How the Kremlin Fights Corruption
Grigory Pasko, journalist
Here’s a story of a person I have recently come into contact with, which speaks volumes about how the Russian authorities deal with their own worst problem: corruption.
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One middle-tier entrepreneur, having spent 15 years living in the North of Russia, decided to relocate himself and his business (he works in transport, hotel services, construction) to the vicinity of Moscow. During a preliminary reconnaissance trip there, he met with the head of one of the Rayons [something like a local district council or township–Trans.] – subsidized, poor, with financial problems, unattractive for investments.
The head of the Rayon told the entrepreneur that an influx of money into his district is very much needed, as are new jobs. He suggested that the new entrepreneur’s business line be selected for licensing, and that with regard to these activities everything would be done within the letter of the law, or “just-like-home conditions” and an absence of problems, the Rayon promised.
On his next trip to the Rayon, the entrepreneur received an offer tolease and develop a lot next to a road for a fee. The sum in question – about $250,000.00 in the form of… a bribe to an official. It goeswithout saying that the offer came not from the head of the Rayon, butfrom one of the bureaucrats.
Question: is the head of the Rayon aware of the fact that business matters are being resolved in justthis way behind his back (or with his participation after all?)?
Naturally, the northern entrepreneur is going to take his investmentssomeplace else. It is entirely possible that this someplace couldturn out to be completely beyond the borders of Russia.
All this reminds me of one of those balancing scales: on one side – thehead of the administration with his promises of legality and “just-like-home conditions;” on the other – the coarseness, heaviness,and visibleness of real life.
But there is also a third side – this side sort of hangs over boththese sides of the scale – the higher power in the country, which withthe lips of the president and the premier from time to time pronouncesslogans about a rule-of-law state, the struggle with corruption,demands to “stop giving business nightmares,” preferential conditionsfor the development of small and medium business…
Only to someone completely uninitiated could it seem that all thesesides are little connected with one another. And that they’re speakingdifferent languages. They actually all understand each other quite wellindeed. And this whole edifice is called “the Putinite state.” AndMedvedev is just a cog in this machine. A prominent one, to be sure,but far from the most important one.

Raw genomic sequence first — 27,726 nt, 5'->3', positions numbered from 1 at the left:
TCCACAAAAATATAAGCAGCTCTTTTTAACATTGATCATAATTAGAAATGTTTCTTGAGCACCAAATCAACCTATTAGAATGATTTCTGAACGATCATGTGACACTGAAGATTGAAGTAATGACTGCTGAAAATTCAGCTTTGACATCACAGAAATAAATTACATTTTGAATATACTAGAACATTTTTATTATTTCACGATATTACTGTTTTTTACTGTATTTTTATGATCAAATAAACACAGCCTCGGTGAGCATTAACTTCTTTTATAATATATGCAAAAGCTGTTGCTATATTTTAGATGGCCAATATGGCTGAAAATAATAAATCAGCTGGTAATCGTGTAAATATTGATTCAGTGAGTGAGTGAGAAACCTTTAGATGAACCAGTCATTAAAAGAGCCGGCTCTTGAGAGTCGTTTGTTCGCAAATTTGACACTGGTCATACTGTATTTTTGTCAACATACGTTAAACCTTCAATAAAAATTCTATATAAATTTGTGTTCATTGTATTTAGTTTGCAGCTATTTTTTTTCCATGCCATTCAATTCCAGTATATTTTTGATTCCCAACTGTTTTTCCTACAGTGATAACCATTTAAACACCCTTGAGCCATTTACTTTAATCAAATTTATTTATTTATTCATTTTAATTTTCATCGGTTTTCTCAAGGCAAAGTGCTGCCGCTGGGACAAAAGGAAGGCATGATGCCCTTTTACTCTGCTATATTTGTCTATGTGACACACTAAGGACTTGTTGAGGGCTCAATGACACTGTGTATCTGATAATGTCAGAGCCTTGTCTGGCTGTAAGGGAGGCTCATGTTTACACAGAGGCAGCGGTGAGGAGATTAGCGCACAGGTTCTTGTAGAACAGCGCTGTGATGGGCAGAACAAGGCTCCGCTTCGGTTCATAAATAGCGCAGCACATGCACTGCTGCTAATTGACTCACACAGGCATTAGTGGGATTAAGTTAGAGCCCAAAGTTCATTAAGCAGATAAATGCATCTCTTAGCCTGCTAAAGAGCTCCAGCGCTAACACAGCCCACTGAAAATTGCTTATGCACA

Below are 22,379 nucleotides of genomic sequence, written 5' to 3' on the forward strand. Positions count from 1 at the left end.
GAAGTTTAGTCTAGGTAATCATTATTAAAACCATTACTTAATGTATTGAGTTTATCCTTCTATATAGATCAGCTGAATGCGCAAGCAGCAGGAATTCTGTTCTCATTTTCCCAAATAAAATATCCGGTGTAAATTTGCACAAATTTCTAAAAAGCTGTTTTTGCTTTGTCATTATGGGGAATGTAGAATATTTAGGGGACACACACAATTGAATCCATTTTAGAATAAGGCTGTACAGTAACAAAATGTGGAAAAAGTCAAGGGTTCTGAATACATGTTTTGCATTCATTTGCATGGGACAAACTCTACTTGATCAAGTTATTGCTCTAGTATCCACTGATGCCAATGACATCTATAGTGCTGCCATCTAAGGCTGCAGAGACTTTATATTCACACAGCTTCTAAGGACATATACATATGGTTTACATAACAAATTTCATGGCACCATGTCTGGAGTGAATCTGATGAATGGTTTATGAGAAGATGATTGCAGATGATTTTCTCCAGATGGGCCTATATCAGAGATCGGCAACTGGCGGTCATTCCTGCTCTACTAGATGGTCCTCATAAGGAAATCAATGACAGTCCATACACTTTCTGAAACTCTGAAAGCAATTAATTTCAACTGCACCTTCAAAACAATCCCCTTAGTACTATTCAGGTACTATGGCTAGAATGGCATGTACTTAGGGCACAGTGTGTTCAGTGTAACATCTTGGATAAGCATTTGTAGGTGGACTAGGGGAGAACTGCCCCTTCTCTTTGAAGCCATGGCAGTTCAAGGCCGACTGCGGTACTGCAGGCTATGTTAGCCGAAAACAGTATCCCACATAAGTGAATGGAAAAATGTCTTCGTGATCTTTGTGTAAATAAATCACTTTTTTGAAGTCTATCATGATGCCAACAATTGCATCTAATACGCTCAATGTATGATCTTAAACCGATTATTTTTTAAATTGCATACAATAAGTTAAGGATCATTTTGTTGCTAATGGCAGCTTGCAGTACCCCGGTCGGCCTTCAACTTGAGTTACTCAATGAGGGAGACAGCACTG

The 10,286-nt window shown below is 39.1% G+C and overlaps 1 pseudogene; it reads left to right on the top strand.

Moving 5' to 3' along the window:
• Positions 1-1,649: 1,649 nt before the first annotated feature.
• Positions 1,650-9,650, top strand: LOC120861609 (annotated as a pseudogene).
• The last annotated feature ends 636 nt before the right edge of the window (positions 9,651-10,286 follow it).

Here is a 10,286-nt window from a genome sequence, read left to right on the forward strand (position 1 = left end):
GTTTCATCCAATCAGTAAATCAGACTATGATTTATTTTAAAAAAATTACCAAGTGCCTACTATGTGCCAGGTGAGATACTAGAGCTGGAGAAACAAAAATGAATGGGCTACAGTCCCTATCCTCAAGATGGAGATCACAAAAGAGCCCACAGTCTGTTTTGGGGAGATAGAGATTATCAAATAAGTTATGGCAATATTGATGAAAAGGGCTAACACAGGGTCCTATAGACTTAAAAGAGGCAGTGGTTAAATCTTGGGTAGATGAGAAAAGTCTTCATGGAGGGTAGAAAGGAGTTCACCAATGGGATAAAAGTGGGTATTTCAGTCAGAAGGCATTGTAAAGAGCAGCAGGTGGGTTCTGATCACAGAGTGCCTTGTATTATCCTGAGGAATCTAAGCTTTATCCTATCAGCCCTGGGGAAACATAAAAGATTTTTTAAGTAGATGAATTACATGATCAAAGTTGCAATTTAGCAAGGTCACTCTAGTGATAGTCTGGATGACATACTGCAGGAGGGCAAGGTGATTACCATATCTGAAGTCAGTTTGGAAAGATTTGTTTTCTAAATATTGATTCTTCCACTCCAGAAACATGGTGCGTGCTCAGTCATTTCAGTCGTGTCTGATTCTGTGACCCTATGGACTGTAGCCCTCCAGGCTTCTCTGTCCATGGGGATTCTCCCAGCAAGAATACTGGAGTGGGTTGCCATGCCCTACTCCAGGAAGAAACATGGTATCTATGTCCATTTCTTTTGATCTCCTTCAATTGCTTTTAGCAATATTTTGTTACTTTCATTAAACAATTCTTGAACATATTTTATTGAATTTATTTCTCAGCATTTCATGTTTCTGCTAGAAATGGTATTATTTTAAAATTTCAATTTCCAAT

P.S. Already after this reply was written, I took a look at thewebsite. Placed there, inpart, is information about a meeting of president of the RF Medvedevwith young members of the «United Russia» party. Answering a questionfrom one of the participants in the meeting, Dmitry Medvedev said: «Theproblem of allocating lots of land is acute for many regions… At somemoment it turned out that there are practically no lands forconstruction, because the heads of municipal formations at one momentquietly hid it into their structures… Even the governors weren’t ableto do anything, we ended up having to call the Procuracy-General andthe Federal Anti-Monopoly Service. They created a shukher throughoutthe entire country, criminal cases were even started up in a series ofregions, and as a result of these actions we succeeded in pulling acertain quantity of lands out from the hiding places. And this is anillustrative example”.
..The example with the entrepreneur from the North and his visit to oneof the Rayons of Moscow Oblast, it seems, is also illustrative.
P.P.S. I ask you to notice the slang term that the jurist fromPetersburg and part-time president of a large country, Medvedev, used -shukher. In the language of the criminal underworld – this is alarm,danger. In principle, a power that uses the methods of the criminalunderworld in running a country could speak in the language ofgangsters constantly and freely: Putin’s little jokes have been anexample of this for a long time already. So why do they hesitate? Whomdo they feel embarrassed in front of? Us, the Russians, every fourthone of whom has sat in the zone? No need to be embarrassed in front ofus: we’ll understand them just fine. They will stopudovo (that is -certainly) prokanayut (in the jargon – pass) as one of us. And we willonce again line up at attention, as they taught us in camp, to vote forthem. Naturally. Not to see freedom for an age.
• everything I have written took place practically before my very eyes
Illustration from www.66.ru – text on the man’s leg reads “corruption”